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Updated guidance from the agency for healthcare research and quality effective healthcare program on including nonrandomized studies of interventions in systematic reviews: a work in progress

  • Author Footnotes
    1 All authors are convenors of the Cochrane Non-Randomized Studies of Interventions Methods Group.
    Barnaby C. Reeves
    Correspondence
    Corresponding author. Bristol Trials Centre, University of Bristol, 1-5 Whiteladies Road, Bristol BS8 1NU, UK. Tel.: +44 117 456 0234.
    Footnotes
    1 All authors are convenors of the Cochrane Non-Randomized Studies of Interventions Methods Group.
    Affiliations
    Bristol Medical School, University of Bristol, Bristol, UK
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  • Author Footnotes
    1 All authors are convenors of the Cochrane Non-Randomized Studies of Interventions Methods Group.
    Beverley J. Shea
    Footnotes
    1 All authors are convenors of the Cochrane Non-Randomized Studies of Interventions Methods Group.
    Affiliations
    Ottawa Hospital Research Institute, Clinical Epidemiology Program, Ottawa, Canada
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  • Author Footnotes
    1 All authors are convenors of the Cochrane Non-Randomized Studies of Interventions Methods Group.
    George A. Wells
    Footnotes
    1 All authors are convenors of the Cochrane Non-Randomized Studies of Interventions Methods Group.
    Affiliations
    School of Epidemiology and Public Health, Faculty of Medicine and University of Ottawa Heart Institute, University of Ottawa, Ottawa, Canada
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  • Author Footnotes
    1 All authors are convenors of the Cochrane Non-Randomized Studies of Interventions Methods Group.
    Hugh Sharma Waddington
    Footnotes
    1 All authors are convenors of the Cochrane Non-Randomized Studies of Interventions Methods Group.
    Affiliations
    London International Development Centre, London School of Hygiene and Tropical Medicine, London, UK
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  • Author Footnotes
    1 All authors are convenors of the Cochrane Non-Randomized Studies of Interventions Methods Group.
Published:November 09, 2022DOI:https://doi.org/10.1016/j.jclinepi.2022.11.001
      The updated guidance from AHRQ is welcome and timely, given the increasing interest in using evidence from nonrandomized studies to evaluate health and social care interventions (NRSI) [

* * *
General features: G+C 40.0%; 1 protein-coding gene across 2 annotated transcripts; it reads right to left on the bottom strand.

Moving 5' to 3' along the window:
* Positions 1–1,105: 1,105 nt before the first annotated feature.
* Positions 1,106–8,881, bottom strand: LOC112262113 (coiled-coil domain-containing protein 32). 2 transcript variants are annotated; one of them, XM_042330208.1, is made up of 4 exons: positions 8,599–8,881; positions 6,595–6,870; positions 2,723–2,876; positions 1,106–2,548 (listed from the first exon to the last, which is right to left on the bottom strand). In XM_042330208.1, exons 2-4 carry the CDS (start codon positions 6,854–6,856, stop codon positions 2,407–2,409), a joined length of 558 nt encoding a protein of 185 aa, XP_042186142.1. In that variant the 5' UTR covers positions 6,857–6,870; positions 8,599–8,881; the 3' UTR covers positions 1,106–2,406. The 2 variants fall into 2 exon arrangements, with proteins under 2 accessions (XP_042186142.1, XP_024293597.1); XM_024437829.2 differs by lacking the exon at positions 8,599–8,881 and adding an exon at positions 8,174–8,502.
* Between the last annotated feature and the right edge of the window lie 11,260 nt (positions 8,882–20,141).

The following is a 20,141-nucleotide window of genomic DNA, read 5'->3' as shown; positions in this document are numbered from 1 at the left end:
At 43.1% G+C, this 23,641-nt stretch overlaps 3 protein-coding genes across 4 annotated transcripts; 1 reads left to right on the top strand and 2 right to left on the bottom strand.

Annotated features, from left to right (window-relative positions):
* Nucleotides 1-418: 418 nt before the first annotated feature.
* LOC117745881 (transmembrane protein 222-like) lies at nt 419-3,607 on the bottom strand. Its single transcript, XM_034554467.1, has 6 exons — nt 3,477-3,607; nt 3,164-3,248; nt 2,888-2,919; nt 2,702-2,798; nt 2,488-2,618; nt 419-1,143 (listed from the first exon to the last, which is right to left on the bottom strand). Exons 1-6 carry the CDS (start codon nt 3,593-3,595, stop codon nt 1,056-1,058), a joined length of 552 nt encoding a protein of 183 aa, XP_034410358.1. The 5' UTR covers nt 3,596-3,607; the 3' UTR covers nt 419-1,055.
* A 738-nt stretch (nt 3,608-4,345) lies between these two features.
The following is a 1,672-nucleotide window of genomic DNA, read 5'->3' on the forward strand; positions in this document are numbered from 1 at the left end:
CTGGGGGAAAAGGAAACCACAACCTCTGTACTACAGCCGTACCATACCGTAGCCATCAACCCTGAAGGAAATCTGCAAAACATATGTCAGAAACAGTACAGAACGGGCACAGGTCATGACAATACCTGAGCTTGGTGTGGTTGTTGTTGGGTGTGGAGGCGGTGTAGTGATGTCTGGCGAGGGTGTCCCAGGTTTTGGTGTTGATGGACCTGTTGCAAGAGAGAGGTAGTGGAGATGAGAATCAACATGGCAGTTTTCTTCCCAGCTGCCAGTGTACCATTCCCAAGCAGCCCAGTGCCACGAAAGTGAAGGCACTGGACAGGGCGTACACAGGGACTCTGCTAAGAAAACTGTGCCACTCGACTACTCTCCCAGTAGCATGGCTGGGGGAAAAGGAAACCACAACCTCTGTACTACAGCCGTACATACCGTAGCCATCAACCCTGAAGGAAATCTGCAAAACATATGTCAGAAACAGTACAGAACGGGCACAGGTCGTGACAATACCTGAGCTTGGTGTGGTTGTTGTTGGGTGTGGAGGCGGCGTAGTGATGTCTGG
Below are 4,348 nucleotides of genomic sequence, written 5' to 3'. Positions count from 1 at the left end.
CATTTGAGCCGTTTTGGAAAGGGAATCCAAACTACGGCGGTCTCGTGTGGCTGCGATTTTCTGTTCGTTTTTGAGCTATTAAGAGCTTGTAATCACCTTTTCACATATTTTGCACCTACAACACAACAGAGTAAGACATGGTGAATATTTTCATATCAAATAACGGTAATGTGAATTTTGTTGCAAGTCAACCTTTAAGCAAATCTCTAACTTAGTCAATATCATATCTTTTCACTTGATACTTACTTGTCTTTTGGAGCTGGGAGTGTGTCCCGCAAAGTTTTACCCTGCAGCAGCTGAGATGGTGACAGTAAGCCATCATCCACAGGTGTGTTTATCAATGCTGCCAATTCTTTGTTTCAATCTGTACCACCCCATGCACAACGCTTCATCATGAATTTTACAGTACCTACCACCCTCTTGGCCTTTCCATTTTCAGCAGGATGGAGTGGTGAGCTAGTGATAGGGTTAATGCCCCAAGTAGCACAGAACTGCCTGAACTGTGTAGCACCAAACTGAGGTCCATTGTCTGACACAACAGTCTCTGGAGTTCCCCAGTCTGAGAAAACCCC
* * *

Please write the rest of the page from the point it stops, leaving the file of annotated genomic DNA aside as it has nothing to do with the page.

• Saldanha I.J.
      • Adam G.P.
      • Bañez L.L.
      • et al.
      Inclusion of nonrandomized studies of interventions in systematic reviews of interventions: updated guidance from the agency for healthcare research and quality effective healthcare program.
      ]. It is particularly heartening to read endorsement of recent insights both about the opportunities afforded by such studies and the potential pitfalls [
      • Hernán M.A.
      • Robins J.M.
      Using big data to emulate a target trial when a randomized trial is not available.
      ,
      • Sterne J.A.C.
      • Hernán M.A.
      • Reeves B.C.
      • Savović J.
      • Berkman N.D.
      • Viswanathan M.
      • et al.
      ROBINS-I: a tool for assessing risk of bias in non-randomized studies of Interventions.
      ]. Of special note are recognition of the “three unique categories of bias” that arise before or at assignment to intervention or comparator status and which threaten the validity of NRSI [
      • Sterne J.A.C.
      • Hernán M.A.
      • Reeves B.C.
      • Savović J.
      • Berkman N.D.
      • Viswanathan M.
      • et al.
      ROBINS-I: a tool for assessing risk of bias in non-randomized studies of Interventions.
      ] and the principle of using “study methods rather than study design labels to differentiate among NRSI types” [
      • Reeves B.C.
      • Wells G.A.
      • Waddington H.
      Quasi-experimental study designs series – paper 5: a checklist for classifying studies evaluating effects of health - a taxonomy without labels.
      ]. These principles ensure consistency between the guidance and the Cochrane Handbook [
      • Reeves B.C.
      • Deeks J.J.
      • Higgins J.P.T.
      • Shea B.
      • Tugwell P.
      • Wells G.A.
      Chapter 24: including non-randomized studies on intervention effects.
      ].
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